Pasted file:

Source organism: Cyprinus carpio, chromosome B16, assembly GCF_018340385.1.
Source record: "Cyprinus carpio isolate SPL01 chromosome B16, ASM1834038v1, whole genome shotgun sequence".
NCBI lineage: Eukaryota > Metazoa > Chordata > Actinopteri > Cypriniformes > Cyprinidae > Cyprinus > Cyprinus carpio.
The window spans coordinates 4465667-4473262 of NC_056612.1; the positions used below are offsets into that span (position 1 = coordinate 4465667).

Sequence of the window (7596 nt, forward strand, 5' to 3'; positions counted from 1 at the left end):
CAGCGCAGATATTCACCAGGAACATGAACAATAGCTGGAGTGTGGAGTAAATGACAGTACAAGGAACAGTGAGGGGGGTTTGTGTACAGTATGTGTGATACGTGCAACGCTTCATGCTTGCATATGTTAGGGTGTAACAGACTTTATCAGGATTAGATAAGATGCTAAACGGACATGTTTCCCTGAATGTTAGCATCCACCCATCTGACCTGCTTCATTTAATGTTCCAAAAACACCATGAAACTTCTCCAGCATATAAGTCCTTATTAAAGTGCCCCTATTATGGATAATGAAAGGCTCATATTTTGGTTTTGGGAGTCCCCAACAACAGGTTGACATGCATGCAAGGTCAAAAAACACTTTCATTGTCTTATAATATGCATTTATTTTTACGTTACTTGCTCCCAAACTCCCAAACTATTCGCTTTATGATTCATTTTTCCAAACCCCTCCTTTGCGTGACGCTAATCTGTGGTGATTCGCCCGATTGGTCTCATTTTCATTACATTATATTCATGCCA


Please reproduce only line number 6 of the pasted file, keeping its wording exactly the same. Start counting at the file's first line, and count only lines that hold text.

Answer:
CAGCGCAGATATTCACCAGGAACATGAACAATAGCTGGAGTGTGGAGTAAATGACAGTACAAGGAACAGTGAGGGGGGTTTGTGTACAGTATGTGTGATACGTGCAACGCTTCATGCTTGCATATGTTAGGGTGTAACAGACTTTATCAGGATTAGATAAGATGCTAAACGGACATGTTTCCCTGAATGTTAGCATCCACCCATCTGACCTGCTTCATTTAATGTTCCAAAAACACCATGAAACTTCTCCAGCATATAAGTCCTTATTAAAGTGCCCCTATTATGGATAATGAAAGGCTCATATTTTGGTTTTGGGAGTCCCCAACAACAGGTTGACATGCATGCAAGGTCAAAAAACACTTTCATTGTCTTATAATATGCATTTATTTTTACGTTACTTGCTCCCAAACTCCCAAACTATTCGCTTTATGATTCATTTTTCCAAACCCCTCCTTTGCGTGACGCTAATCTGTGGTGATTCGCCCGATTGGTCTCATTTTCATTACATTATATTCATGCCA